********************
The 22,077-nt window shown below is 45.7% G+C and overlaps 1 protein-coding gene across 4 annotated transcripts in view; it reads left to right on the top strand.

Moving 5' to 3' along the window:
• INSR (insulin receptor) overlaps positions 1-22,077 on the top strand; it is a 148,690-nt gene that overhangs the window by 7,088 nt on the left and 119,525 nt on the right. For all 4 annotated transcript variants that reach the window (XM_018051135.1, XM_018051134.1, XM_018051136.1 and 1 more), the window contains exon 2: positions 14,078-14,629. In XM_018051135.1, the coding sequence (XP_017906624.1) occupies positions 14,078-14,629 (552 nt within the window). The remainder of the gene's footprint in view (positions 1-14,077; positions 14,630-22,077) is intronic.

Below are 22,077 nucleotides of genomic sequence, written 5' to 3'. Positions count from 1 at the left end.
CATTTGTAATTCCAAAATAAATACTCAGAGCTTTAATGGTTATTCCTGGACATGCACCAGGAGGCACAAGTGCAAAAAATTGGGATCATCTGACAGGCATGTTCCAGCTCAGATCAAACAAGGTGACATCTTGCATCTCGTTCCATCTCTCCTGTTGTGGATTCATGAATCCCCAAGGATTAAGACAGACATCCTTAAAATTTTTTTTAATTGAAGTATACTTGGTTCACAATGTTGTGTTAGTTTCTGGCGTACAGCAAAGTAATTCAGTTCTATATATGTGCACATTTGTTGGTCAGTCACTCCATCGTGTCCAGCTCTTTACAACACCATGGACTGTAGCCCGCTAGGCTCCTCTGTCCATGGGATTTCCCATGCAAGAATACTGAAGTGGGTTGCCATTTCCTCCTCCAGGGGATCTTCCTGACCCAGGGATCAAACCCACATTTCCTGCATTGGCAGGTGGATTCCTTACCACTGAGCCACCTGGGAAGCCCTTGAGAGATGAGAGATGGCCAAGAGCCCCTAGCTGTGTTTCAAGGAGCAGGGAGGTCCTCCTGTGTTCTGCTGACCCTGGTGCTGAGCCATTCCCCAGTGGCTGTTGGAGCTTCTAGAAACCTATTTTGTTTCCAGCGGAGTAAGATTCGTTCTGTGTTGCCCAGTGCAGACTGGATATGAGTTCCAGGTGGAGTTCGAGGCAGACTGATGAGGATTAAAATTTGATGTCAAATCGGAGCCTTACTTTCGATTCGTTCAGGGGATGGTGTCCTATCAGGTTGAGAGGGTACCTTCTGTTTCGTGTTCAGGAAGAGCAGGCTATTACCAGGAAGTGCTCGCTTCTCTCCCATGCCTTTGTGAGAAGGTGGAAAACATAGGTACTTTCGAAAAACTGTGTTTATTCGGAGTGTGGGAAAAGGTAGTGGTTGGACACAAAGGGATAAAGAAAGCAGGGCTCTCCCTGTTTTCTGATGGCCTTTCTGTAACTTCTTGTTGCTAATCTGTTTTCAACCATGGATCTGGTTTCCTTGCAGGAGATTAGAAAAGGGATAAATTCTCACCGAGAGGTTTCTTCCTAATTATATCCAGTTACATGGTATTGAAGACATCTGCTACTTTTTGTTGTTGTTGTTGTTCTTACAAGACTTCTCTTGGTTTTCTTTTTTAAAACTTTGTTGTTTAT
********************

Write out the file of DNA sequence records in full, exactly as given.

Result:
The 22,077-nt window shown below is 45.7% G+C and overlaps 1 protein-coding gene across 4 annotated transcripts in view; it reads left to right on the top strand.

Moving 5' to 3' along the window:
• INSR (insulin receptor) overlaps positions 1-22,077 on the top strand; it is a 148,690-nt gene that overhangs the window by 7,088 nt on the left and 119,525 nt on the right. For all 4 annotated transcript variants that reach the window (XM_018051135.1, XM_018051134.1, XM_018051136.1 and 1 more), the window contains exon 2: positions 14,078-14,629. In XM_018051135.1, the coding sequence (XP_017906624.1) occupies positions 14,078-14,629 (552 nt within the window). The remainder of the gene's footprint in view (positions 1-14,077; positions 14,630-22,077) is intronic.

Below are 22,077 nucleotides of genomic sequence, written 5' to 3'. Positions count from 1 at the left end.
CATTTGTAATTCCAAAATAAATACTCAGAGCTTTAATGGTTATTCCTGGACATGCACCAGGAGGCACAAGTGCAAAAAATTGGGATCATCTGACAGGCATGTTCCAGCTCAGATCAAACAAGGTGACATCTTGCATCTCGTTCCATCTCTCCTGTTGTGGATTCATGAATCCCCAAGGATTAAGACAGACATCCTTAAAATTTTTTTTAATTGAAGTATACTTGGTTCACAATGTTGTGTTAGTTTCTGGCGTACAGCAAAGTAATTCAGTTCTATATATGTGCACATTTGTTGGTCAGTCACTCCATCGTGTCCAGCTCTTTACAACACCATGGACTGTAGCCCGCTAGGCTCCTCTGTCCATGGGATTTCCCATGCAAGAATACTGAAGTGGGTTGCCATTTCCTCCTCCAGGGGATCTTCCTGACCCAGGGATCAAACCCACATTTCCTGCATTGGCAGGTGGATTCCTTACCACTGAGCCACCTGGGAAGCCCTTGAGAGATGAGAGATGGCCAAGAGCCCCTAGCTGTGTTTCAAGGAGCAGGGAGGTCCTCCTGTGTTCTGCTGACCCTGGTGCTGAGCCATTCCCCAGTGGCTGTTGGAGCTTCTAGAAACCTATTTTGTTTCCAGCGGAGTAAGATTCGTTCTGTGTTGCCCAGTGCAGACTGGATATGAGTTCCAGGTGGAGTTCGAGGCAGACTGATGAGGATTAAAATTTGATGTCAAATCGGAGCCTTACTTTCGATTCGTTCAGGGGATGGTGTCCTATCAGGTTGAGAGGGTACCTTCTGTTTCGTGTTCAGGAAGAGCAGGCTATTACCAGGAAGTGCTCGCTTCTCTCCCATGCCTTTGTGAGAAGGTGGAAAACATAGGTACTTTCGAAAAACTGTGTTTATTCGGAGTGTGGGAAAAGGTAGTGGTTGGACACAAAGGGATAAAGAAAGCAGGGCTCTCCCTGTTTTCTGATGGCCTTTCTGTAACTTCTTGTTGCTAATCTGTTTTCAACCATGGATCTGGTTTCCTTGCAGGAGATTAGAAAAGGGATAAATTCTCACCGAGAGGTTTCTTCCTAATTATATCCAGTTACATGGTATTGAAGACATCTGCTACTTTTTGTTGTTGTTGTTGTTCTTACAAGACTTCTCTTGGTTTTCTTTTTTAAAACTTTGTTGTTTAT